Jean Luis Duport: Cello Studies

The volume of 21 Studies by Jean Luis Duport (1749-1819) is frequently used as pedagogical material by cellists and cello teachers all over the world. This is often a shame, for the following reasons:

         Jean Louis Duport in 1788


The fingerings found in almost all of the available editions come from a time when cello fingerings were still in the Stone Age (see Fingerings). The most common editions of the Duport studies use Grutzmacher’s (1832-1903) fingerings which were perhaps a slight improvement on Duport’s original fingerings (which can be seen here) but even so, could still be considered as cellistic sabotage in a great number of passages. As a curiosity, I counted the number of sub-optimal fingerings found in a randomly chosen study (Nº 18) by Duport, fingered by Grutzmacher more than 100 years ago in an edition that is still sold today by very well-known, reputed, music publishers. Approximately 30% of the notes needed to be refingered.

Duport was the leading cellist of his time but if the very best cellists used fingerings this terrible then we can understand perfectly why Mozart and Schubert wrote virtually nothing for the cello as a solo instrument. And it could be considered miraculous that Beethoven wrote for the cello his five Sonatas, several Variations and his Triple Concerto ! We can be very grateful for the new Barenreiter editions of these studies (as well as those of Popper), edited by the cellist Martin Rommel, with intelligent, modern fingerings.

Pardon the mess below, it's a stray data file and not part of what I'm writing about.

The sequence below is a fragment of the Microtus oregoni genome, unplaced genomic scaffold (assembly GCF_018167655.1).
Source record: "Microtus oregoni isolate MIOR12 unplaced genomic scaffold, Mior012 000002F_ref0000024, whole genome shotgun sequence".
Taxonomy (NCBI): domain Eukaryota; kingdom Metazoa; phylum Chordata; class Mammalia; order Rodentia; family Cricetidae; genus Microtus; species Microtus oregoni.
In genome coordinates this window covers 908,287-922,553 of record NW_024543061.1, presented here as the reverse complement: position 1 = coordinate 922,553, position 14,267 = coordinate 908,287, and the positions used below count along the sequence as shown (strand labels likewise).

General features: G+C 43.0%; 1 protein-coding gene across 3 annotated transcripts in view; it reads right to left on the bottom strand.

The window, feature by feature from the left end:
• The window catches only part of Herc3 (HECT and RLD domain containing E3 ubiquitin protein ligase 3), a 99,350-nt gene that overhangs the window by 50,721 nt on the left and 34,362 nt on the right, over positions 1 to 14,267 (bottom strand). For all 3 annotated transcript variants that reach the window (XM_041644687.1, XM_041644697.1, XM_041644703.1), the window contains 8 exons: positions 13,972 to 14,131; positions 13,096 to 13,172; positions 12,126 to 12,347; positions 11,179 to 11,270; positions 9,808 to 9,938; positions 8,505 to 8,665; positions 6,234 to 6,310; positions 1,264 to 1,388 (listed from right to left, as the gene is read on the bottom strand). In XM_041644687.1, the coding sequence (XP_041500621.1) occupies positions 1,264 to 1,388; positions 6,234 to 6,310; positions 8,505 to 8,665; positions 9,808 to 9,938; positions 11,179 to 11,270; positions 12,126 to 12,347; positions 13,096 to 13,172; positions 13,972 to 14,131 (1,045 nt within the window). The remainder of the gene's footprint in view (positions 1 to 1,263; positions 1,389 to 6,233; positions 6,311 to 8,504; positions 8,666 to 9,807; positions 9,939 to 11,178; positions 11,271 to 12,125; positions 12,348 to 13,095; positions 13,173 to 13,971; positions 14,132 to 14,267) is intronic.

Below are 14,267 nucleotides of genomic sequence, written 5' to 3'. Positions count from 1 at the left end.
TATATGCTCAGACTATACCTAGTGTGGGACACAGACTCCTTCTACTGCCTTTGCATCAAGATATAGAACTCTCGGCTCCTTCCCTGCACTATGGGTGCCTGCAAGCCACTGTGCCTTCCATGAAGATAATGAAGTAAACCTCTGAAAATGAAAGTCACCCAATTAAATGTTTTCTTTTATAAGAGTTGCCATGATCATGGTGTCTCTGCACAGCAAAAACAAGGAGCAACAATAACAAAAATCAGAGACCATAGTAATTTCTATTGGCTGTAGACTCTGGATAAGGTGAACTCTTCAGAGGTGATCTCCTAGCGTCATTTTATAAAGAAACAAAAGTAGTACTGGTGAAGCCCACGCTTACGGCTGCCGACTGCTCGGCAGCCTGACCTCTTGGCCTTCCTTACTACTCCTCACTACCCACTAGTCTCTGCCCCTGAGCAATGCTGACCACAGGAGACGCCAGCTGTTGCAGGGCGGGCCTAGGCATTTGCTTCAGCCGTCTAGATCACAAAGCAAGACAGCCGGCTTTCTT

Unfortunately, many of these studies start off working quietly on a specific problem but end up blasting off to include whole other galaxies of difficulties and problems, often involving pyrotechnics that have nothing to do with the original technical objective of the study. Some of the few that really do keep to their objective are:

Nº 1: Always in doublestops
Nº 5: Leaps across three strings
Nº 7: Three-string regular crossings
Nº 8: Slow bow-level control with half-string crossings
Nº 16: Always in doublestops
Nº 19: Always in first position (traditionally called half position)